Most 17-inch notebooks focus on either gaming or multimedia, but for those who want an all-purpose notebook with a large screen, the Gateway P-171X is a good choice. The system sports a beautiful 17-inch high-resolution display and offers plenty of storage for your music, photos, and videos. You can get comparable performance from big-screen machines that cost less than $900, but for the student or individual looking for more style--and higher end features like a fingerprint reader, Bluetooth, and HDMI--this is a pretty good value at $1,100.
Large but Stylish
An update to Gateway's P-Series, the 14.0 x 10.0 x 1.1-inch P-171X isn't going to fit in a backpack, but at 8.6 pounds--10.4 pounds with the AC adapter--this desktop replacement is light enough to move from room to room. Gateway's P-Series offers a glossy, black laminate coating similar to that of HP's Imprint Finish. The system sports Gateway's Ridgeview dot pattern, which is durable and scratch-free but prone to smudges. We would choose the design over the P-171XL FX's glaring orange accents any day.
A full-size keyboard with a 10-key numeric keypad proved comfortable for long typing stints. The system's large touchpad was responsive and includes an integrated scroll bar for scanning long Web pages. One major gripe: The fingerprint reader is placed between the mouse buttons, and any misswipe on the touchpad caused the fingerprint software to launch. We preferred using an external mouse, which paired easily with the P-171X's integrated Bluetooth 2.0 connection.
Display and Audio Quality
The 17-inch glossy, widescreen display provides plenty of real estate and is perfect for multitasking and looking at windows side by side. A nice resolution for its $1,100 price tag, the 1440 x 900-pixel LCD offered bright colors and wide viewing angles. We saw some glare and reflections at wider angles, but watching Superbad on DVD while lying in bed wasn't a problem. Watching a high-definition clip of the Amazon rainforest was impressive: The tops of the trees were extremely detailed, and the blues had a crystal look.
Above the keyboard are brushed-metal media control buttons and a nifty touch-sensitive volume control strip that lets you swiftly raise and lower the notebook's audio with the swipe of a finger. Twin speakers, which straddle the media controls, produced loud and well-defined audio; with the volume turned up, we had no problem hearing Panic at the Disco's <i>Pretty.Odd</i> album from another room. Above the screen resides a 1.3-megapixel webcam that captured clear-looking stills, but a video call over Skype provided somewhat slow and jerky video. Its neighboring microphone provided crisp audio to our callers.
A 1.66-GHz Intel Core 2 Duo T5450 processor and 3GB of RAM (expandable to 4GB) make the P-171X a decent performer, although we were a little surprised when we compared this $1,100 system with the $799 Toshiba Satellite L355D-S7809, which offers different components (a faster CPU but less RAM and a slower hard drive) but holds its own against the P-171X. The system's MobileMark 2007 score of 119 was below the 151 average for a desktop replacement and just a hair above the L355D's score of 111. The $862 Acer Aspire 7520-5115 turned in a score of 106.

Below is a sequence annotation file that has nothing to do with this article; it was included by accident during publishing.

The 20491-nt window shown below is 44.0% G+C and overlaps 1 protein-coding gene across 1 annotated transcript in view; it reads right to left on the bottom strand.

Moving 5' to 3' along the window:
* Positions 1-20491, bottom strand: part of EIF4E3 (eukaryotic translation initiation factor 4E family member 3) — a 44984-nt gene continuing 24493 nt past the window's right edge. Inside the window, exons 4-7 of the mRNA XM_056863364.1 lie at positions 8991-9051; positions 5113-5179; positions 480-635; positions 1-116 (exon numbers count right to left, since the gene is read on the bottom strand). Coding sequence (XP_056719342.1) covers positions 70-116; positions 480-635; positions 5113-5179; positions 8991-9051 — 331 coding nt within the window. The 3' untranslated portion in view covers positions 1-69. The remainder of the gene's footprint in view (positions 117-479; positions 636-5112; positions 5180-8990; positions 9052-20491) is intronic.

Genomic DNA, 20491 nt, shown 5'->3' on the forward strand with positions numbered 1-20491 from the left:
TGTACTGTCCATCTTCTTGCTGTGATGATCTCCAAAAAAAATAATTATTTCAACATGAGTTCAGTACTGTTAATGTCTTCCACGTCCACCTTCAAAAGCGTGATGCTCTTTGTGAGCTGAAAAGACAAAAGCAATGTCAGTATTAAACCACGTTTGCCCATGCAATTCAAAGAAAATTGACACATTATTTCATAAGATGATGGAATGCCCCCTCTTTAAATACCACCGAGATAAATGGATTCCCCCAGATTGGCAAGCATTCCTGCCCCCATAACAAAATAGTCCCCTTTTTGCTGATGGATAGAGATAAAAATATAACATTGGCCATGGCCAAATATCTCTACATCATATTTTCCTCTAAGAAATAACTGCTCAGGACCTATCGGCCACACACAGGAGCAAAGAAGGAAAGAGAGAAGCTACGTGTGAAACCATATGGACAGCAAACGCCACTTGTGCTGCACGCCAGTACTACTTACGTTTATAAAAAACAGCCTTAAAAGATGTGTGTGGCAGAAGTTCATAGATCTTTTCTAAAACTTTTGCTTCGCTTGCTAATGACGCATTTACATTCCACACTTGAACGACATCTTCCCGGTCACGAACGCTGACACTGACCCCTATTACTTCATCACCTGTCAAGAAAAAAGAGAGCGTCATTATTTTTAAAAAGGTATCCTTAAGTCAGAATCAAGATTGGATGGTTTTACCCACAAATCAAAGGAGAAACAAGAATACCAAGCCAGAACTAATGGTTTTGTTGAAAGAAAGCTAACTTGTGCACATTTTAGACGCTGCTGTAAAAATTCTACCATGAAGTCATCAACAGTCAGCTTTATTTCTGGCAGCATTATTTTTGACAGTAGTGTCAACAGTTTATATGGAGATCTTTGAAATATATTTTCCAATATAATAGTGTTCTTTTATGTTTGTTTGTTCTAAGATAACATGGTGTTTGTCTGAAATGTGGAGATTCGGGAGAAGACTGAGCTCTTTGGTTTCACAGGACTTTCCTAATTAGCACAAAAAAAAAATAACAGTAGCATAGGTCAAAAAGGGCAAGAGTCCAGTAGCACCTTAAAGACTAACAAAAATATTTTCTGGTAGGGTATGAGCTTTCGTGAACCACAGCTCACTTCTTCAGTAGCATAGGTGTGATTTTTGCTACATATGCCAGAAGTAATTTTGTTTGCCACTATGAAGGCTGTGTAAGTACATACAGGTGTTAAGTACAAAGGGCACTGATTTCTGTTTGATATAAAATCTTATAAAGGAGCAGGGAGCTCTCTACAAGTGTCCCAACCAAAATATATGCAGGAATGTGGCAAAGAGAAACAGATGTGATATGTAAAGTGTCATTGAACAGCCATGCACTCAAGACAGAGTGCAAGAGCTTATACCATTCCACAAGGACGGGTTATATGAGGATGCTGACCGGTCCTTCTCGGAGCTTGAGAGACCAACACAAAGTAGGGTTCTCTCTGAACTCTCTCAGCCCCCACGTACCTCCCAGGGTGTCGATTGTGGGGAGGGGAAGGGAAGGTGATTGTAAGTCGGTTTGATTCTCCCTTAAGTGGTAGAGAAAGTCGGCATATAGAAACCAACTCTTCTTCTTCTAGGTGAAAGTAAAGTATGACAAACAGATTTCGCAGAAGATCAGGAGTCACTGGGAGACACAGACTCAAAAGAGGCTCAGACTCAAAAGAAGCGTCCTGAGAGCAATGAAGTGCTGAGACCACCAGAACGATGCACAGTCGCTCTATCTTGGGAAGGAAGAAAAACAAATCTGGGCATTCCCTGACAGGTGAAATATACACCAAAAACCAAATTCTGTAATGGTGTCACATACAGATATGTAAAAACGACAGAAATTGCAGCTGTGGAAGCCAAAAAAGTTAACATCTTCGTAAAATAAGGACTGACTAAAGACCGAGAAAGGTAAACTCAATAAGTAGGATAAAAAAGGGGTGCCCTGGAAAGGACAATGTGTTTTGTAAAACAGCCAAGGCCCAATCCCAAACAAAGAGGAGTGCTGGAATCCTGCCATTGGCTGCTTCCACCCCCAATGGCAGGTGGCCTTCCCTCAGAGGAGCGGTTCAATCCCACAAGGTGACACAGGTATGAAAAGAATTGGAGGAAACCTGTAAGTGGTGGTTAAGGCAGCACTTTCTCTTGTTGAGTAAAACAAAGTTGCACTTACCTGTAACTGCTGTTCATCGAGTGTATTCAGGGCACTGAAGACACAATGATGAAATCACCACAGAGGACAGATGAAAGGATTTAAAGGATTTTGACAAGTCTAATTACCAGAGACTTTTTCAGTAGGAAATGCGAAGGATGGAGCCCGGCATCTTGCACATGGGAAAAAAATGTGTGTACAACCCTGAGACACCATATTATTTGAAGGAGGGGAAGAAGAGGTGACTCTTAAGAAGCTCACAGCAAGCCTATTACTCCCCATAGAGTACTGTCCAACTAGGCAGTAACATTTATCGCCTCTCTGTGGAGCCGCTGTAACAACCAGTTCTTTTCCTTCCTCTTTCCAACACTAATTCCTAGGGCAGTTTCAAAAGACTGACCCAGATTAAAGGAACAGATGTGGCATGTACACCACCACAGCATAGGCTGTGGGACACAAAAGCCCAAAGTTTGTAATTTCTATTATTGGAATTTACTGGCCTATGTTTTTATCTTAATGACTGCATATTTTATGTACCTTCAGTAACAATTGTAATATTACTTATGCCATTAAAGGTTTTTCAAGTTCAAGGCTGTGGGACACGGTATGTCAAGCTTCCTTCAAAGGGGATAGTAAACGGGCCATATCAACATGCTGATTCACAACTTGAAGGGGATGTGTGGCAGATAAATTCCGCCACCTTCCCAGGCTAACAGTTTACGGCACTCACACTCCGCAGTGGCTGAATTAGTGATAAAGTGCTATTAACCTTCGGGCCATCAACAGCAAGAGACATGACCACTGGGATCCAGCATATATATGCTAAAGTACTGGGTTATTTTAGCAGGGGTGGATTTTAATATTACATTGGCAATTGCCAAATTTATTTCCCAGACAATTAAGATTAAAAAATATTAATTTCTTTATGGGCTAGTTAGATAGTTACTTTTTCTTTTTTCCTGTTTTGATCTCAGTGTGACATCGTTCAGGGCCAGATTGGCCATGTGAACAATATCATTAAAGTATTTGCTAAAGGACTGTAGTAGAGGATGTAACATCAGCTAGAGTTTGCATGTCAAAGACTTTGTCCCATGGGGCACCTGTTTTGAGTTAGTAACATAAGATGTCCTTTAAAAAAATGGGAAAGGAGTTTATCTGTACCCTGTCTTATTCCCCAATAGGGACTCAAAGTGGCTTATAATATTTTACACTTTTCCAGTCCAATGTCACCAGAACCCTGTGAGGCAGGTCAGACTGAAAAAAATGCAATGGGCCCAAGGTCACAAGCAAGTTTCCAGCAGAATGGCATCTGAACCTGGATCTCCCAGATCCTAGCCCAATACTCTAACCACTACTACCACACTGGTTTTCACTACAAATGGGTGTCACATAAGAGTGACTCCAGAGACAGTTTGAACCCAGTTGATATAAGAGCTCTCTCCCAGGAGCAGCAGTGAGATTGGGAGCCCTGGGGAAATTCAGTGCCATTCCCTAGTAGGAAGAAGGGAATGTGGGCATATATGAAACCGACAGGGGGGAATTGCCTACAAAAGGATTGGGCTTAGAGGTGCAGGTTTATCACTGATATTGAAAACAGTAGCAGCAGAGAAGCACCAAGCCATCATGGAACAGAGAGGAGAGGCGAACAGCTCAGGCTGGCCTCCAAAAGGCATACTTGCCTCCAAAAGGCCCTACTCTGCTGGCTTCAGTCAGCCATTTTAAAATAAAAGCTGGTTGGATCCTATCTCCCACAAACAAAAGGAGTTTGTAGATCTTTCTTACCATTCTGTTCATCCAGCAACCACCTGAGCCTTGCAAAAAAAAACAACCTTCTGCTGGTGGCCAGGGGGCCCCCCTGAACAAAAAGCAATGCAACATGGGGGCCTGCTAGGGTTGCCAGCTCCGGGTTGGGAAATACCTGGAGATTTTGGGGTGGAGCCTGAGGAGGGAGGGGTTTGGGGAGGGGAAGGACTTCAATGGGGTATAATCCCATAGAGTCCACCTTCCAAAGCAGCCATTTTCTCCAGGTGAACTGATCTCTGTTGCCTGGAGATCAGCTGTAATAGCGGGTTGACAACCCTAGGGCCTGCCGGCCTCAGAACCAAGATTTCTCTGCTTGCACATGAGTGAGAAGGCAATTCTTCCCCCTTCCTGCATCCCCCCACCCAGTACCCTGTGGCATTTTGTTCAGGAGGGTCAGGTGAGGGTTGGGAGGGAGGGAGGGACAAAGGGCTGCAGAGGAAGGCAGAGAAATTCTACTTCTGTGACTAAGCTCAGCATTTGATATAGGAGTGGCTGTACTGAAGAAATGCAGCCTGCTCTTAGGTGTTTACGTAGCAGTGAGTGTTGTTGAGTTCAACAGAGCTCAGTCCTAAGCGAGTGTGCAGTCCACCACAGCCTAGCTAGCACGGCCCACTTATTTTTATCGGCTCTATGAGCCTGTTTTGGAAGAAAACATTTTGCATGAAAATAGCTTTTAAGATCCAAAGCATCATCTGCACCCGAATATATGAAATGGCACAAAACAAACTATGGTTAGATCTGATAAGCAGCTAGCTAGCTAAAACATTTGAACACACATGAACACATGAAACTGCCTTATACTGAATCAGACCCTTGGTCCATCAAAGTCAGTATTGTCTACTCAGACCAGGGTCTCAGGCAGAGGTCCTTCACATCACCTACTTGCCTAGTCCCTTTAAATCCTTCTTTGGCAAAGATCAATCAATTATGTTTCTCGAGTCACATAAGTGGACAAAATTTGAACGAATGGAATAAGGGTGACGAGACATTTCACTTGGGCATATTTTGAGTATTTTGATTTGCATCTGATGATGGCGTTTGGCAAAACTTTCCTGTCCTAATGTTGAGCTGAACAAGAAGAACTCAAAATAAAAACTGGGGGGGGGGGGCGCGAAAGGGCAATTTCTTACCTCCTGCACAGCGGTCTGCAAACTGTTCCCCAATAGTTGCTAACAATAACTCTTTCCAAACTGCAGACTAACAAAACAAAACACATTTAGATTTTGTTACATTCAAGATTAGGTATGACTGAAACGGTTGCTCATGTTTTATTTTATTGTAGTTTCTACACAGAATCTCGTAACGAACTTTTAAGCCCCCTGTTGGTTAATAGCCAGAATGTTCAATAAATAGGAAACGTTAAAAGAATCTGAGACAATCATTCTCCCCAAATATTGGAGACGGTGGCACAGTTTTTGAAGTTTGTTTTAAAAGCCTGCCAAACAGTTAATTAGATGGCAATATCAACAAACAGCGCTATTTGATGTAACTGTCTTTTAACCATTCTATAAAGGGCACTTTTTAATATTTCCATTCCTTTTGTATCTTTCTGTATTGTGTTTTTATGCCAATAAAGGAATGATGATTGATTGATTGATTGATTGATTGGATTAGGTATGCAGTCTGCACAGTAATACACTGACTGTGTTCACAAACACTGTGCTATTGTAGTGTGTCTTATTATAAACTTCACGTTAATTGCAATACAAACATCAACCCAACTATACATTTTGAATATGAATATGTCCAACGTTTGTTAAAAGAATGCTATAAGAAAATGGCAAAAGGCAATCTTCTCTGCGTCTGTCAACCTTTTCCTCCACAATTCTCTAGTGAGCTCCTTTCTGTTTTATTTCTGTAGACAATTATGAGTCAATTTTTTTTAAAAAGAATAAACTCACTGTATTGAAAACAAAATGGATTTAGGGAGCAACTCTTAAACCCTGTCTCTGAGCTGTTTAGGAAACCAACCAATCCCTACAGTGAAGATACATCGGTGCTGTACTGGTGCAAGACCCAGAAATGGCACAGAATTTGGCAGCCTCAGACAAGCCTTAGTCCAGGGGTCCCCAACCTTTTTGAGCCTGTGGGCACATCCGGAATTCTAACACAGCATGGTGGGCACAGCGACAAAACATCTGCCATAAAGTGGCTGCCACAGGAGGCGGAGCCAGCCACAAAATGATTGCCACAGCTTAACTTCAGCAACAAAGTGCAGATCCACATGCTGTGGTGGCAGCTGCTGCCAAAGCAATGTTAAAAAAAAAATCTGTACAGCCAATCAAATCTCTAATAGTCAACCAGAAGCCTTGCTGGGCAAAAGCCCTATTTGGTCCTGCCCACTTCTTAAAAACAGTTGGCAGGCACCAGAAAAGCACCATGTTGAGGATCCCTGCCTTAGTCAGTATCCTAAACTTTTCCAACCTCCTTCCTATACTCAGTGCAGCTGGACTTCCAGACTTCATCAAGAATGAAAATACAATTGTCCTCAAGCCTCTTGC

Nonetheless, we found the P-171X plenty capable for productivity chores. It handled multitasking just fine; watching a DVD while surfing on Firefox and running Skype didn't slow down the system enough to affect playback. But as with the Toshiba unit, booting up the system was sluggish at 2 minutes and 8 seconds. The 5,400-rpm, 250GB hard drive, combined with an eSATA port for an external drive, should be enough to hold your music and videos.
Because of its integrated Intel GMA 950 graphics, the P-171X scored a low 1,391 on 3DMark03 tests--not good enough for gaming but in line with other systems using integrated graphics. The lower-end Toshiba system managed a surprising 1,425.
What the P-171X lacks in 3D performance, it makes up for in battery life (not that you'll be moving it around much): We rarely found ourselves reaching for the power cord, since the system lasted 3 hours and 24 minutes with Wi-Fi on and 3:30 with wireless turned off. This is one area where the Gateway excels over Toshiba's L355D-S7809, which managed only 2 hours of battery life.
The P-171X's 802.11a/b/g connection was slightly below our averages, zipping data along at 14.5 Mbps at 15 feet from our access point and 11.6 Mbps at 50 feet. Web pages loaded quickly, and streaming episodes of Arrested Development via Windows Media Player's TV service played without any pauses in audio or video.
Software and Support
The P-171X comes preinstalled with some useful programs, including Spare Backup Software, Google Desktop, a 60-day trial of Microsoft Office 2007, and Norton Internet Security. We weren't bothered much by the AOL and Napster promotions. Gateway covers the system with a one-year limited warranty and 24/7, toll-free tech support.
Gateway P-171X Verdict
For $1,100, the Gateway P-171X is an affordable and stylish desktop replacement. You get a large and crisp display, plenty of storage space, and bells and whistles you just won't find for under a grand. It's not exactly blazing, but if you just need a notebook for home and light media use, the Gateway P-171X is definitely worth a look.